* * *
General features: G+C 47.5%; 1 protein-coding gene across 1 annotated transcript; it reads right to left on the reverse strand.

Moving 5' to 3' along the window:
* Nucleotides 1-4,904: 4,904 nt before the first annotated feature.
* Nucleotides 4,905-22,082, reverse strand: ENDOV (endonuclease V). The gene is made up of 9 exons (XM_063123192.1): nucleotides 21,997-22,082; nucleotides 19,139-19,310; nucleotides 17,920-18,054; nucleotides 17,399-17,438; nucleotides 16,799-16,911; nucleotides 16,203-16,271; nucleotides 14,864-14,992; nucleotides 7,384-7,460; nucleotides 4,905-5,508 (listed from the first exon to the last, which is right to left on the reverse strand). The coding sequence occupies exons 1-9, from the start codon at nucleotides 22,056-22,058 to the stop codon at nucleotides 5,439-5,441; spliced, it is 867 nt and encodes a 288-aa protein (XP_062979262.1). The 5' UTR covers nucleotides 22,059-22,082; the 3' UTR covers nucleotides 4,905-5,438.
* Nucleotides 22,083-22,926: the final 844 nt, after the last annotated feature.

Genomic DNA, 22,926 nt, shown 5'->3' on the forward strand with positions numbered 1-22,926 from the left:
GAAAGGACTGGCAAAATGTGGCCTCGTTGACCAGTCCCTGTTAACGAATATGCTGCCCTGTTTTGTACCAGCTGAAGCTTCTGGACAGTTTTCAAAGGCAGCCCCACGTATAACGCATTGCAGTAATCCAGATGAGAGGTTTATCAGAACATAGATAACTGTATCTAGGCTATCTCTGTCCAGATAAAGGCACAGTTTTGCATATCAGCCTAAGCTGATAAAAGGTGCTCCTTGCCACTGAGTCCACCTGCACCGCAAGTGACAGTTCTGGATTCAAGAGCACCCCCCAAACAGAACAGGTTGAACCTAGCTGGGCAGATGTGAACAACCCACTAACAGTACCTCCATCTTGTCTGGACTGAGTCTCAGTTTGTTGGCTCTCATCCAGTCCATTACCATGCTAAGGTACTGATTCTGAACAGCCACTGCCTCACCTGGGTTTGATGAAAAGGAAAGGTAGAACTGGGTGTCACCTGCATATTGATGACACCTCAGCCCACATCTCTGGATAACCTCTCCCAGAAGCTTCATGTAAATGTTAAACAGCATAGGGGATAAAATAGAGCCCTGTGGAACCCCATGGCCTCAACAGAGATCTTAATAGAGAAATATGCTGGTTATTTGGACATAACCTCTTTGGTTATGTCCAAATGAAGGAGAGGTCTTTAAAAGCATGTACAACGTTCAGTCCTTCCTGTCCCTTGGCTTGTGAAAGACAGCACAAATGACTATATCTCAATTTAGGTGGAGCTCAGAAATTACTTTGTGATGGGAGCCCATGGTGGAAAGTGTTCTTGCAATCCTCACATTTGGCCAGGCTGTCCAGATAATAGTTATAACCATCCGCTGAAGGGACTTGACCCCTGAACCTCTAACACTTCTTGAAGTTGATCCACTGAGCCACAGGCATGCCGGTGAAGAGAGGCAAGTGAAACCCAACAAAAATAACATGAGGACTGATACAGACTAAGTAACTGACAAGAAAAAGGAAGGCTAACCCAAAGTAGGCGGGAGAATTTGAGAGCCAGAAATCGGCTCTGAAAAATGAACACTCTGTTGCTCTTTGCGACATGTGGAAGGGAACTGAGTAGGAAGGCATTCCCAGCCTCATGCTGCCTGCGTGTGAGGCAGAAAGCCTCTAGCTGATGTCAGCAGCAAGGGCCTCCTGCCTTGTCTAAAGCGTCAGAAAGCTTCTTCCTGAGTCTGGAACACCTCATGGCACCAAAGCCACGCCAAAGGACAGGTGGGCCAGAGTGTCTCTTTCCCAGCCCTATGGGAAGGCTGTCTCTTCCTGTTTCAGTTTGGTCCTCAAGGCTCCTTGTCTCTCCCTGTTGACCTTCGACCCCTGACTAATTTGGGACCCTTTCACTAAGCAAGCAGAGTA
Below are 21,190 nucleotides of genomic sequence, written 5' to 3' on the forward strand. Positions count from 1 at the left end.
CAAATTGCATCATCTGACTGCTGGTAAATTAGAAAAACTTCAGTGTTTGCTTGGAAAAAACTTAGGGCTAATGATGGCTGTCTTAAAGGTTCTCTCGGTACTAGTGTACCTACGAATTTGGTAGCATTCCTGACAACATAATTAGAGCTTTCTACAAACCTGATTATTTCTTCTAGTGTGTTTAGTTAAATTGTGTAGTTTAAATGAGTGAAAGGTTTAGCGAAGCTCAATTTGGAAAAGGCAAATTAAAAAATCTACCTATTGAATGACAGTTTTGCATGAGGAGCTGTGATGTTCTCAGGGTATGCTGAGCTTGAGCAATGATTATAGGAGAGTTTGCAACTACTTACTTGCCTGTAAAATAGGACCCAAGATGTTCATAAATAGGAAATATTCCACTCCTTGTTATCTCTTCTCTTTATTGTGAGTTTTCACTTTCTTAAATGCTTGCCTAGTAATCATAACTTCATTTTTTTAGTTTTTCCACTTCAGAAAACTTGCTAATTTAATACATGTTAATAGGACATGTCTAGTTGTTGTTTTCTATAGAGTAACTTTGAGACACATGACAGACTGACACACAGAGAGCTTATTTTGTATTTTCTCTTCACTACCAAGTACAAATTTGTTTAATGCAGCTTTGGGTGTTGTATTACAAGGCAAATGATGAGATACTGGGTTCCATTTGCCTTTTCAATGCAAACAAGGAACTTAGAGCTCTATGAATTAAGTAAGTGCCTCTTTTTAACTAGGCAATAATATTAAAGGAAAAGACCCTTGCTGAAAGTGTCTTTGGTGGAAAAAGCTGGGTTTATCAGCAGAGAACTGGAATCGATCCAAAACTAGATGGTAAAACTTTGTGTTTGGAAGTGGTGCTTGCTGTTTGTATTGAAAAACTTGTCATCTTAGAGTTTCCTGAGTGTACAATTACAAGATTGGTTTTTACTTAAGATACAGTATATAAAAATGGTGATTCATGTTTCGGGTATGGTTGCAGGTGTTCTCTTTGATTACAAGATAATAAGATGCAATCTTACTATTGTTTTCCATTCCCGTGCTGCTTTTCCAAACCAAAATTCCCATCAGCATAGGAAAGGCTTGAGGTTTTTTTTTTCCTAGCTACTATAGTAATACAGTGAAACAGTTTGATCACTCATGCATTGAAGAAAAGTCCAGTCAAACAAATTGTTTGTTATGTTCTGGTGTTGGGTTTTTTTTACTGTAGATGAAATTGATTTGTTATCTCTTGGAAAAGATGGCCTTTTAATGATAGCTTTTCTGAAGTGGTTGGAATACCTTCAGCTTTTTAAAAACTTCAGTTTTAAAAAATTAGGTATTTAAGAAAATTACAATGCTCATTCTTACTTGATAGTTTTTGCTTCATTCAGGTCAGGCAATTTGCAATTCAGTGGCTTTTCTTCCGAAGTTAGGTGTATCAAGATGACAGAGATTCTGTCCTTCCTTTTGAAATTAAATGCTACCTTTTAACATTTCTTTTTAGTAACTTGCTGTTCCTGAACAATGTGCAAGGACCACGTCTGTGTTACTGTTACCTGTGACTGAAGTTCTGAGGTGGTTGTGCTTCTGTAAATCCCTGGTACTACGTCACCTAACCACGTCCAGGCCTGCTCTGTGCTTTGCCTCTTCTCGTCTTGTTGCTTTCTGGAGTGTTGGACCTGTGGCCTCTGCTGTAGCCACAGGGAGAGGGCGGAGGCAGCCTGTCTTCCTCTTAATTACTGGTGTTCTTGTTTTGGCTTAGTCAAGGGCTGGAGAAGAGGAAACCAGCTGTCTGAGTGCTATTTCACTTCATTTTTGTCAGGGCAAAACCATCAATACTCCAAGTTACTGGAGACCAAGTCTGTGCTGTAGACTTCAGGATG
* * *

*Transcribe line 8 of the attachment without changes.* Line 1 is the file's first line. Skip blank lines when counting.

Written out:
Below are 21,190 nucleotides of genomic sequence, written 5' to 3' on the forward strand. Positions count from 1 at the left end.